Principles of Railway Transportation

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Macmillan, 1924 - Railroads - 607 pages
 

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Page 261 - What the company is entitled to ask is a fair return upon the value of that which it employs for the public convenience. On the other hand, what the public is entitled to demand is that no more be exacted from it for the use of a public highway than the services rendered by it are reasonably worth.
Page 189 - Property does become clothed with a public interest when used in a manner to make it of public consequence, and affect the community at large. When, therefore, one devotes his property to a use in which the public has an interest, he, in effect, grants to the public an interest in that use, and must submit to be controlled by the public for the common good, to the extent of the interest he has thus created.
Page 288 - ... and we concur with the court below in holding that the value of the property is to be determined as of the time when the inquiry is made regarding the rates. If the property which legally enters into the consideration of the question of rates has increased in value since it was acquired, the company is entitled to the benefit of such increase.
Page 193 - The question of the reasonableness of a rate of charge for transportation by a railroad company, involving, as it does, the element of reasonableness both as regards the company and as regards the public, is eminently a question for judicial investigation, requiring due process of law for its determination.
Page 202 - Wherever the interstate and intrastate transactions of carriers are so related that the government of the one involves the control of the other, it is Congress, and not the State, that is entitled to prescribe the final and dominant rule, for otherwise Congress would lie denied the exercise of its constitutional authority and the State,. and not the Nation, would be supreme within the national field.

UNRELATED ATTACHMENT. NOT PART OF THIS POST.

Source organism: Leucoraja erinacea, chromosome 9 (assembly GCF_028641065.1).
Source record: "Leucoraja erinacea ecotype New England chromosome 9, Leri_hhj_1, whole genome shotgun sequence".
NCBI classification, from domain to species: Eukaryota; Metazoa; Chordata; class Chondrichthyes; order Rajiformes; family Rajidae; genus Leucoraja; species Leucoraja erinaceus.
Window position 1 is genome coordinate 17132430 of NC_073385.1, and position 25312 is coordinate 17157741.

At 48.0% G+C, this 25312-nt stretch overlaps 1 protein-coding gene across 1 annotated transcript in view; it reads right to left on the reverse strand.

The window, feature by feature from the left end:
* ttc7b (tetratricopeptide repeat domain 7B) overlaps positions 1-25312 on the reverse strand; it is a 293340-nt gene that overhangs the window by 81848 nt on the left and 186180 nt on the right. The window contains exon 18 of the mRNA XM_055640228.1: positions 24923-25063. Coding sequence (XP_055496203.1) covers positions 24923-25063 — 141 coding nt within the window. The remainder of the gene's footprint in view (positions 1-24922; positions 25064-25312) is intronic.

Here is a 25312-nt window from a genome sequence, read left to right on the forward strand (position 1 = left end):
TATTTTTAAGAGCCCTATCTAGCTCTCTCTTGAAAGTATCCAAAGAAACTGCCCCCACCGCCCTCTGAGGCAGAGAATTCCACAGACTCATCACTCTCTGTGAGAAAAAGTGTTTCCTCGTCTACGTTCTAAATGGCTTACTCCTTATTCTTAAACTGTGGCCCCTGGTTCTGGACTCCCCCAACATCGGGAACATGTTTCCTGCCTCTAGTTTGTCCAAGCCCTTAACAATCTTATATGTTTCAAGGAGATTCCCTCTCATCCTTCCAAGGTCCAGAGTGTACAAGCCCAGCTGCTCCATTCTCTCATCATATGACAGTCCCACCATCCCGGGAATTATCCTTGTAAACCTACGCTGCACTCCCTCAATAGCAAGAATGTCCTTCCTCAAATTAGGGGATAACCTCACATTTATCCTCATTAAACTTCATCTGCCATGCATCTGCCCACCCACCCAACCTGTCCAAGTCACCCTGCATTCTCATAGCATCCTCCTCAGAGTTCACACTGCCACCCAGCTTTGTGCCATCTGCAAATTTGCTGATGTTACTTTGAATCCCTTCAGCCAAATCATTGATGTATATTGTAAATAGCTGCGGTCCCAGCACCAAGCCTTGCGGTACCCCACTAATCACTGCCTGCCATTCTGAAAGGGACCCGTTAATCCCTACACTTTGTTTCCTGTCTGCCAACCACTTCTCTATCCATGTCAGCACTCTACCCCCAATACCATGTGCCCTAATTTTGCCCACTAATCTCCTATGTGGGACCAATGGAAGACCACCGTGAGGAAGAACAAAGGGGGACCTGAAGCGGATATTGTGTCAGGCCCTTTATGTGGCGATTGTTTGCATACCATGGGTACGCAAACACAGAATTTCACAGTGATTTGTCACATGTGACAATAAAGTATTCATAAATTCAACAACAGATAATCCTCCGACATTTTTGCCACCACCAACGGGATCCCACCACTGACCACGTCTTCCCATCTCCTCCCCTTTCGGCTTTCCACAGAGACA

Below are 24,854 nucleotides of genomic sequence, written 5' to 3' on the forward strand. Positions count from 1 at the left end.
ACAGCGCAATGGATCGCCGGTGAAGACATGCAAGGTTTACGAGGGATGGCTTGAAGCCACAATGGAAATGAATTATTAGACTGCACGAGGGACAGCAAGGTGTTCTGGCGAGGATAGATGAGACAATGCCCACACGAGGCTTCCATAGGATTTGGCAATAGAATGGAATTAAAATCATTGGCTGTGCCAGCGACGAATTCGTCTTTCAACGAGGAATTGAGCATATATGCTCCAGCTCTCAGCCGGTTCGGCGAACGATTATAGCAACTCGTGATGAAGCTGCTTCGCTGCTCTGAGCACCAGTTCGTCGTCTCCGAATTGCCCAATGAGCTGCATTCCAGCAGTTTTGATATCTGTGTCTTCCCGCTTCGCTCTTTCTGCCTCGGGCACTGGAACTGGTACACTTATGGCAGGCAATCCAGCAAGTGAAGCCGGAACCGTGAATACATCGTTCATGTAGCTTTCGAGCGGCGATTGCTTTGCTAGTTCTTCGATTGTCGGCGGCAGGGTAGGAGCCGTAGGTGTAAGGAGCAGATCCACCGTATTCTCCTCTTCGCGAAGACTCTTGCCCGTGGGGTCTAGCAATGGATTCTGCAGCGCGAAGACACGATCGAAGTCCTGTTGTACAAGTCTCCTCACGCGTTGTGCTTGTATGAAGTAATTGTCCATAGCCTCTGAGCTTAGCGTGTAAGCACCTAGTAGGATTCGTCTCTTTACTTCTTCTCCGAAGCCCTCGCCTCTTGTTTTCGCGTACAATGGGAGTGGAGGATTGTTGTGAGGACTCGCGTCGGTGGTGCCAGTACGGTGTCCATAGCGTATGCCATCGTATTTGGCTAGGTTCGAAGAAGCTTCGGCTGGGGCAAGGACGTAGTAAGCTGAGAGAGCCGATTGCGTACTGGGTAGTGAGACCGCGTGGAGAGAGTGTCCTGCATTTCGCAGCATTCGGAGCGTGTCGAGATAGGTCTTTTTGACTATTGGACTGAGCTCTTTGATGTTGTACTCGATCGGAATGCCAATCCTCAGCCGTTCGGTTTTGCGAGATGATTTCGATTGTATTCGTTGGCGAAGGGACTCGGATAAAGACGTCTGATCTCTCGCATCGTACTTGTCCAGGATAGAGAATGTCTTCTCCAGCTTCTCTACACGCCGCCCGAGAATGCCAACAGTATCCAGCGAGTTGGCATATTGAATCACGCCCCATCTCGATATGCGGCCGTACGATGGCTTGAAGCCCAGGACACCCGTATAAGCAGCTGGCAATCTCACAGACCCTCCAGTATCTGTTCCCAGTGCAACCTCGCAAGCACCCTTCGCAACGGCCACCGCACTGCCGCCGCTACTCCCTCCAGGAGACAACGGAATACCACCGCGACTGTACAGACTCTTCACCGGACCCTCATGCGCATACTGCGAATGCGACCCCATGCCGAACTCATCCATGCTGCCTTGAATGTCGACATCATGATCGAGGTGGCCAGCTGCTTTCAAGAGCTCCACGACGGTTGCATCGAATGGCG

Page 543 - ... so that carriers as a whole (or as a whole in each of such rate groups or territories as the Commission may from time to time designate) will, under honest, efficient and economical management and reasonable expenditures for maintenance of way, structures and equipment, earn an aggregate annual net railway operating income equal, as nearly as may be, to a fair return upon the aggregate value of the railway property of such carriers held for and used in the service of transportation...
Page 190 - In countries where the common law prevails, it has been customary from time immemorial for the legislature to declare what shall be a reasonable compensation under such circumstances, or, perhaps more properly speaking, to fix a maximum beyond which any charge made would be unreasonable The controlling fact is the power to regulate at all.
Page 200 - The authority of Congress extends to every part of interstate commerce, and to every instrumentality or agency by which it is carried on ; and the full control by Congress of the subjects committed to its regulation is not to be denied or thwarted by the commingling of interstate and intrastate operations.
Page 378 - ... the fact that the employee may have been guilty of contributory negligence shall not bar a recovery, but the damages shall be diminished by the jury in proportion to the amount of negligence attributable to such employee...
Page 212 - That it shall be unlawful for any common carrier subject to the provisions of this Act to charge or receive any greater compensation in the aggregate for the transportation of passengers or of like kind of property, under substantially similar circumstances and conditions, for a shorter than for a longer distance over the same line, in the same direction, the shorter being included within the longer distance...

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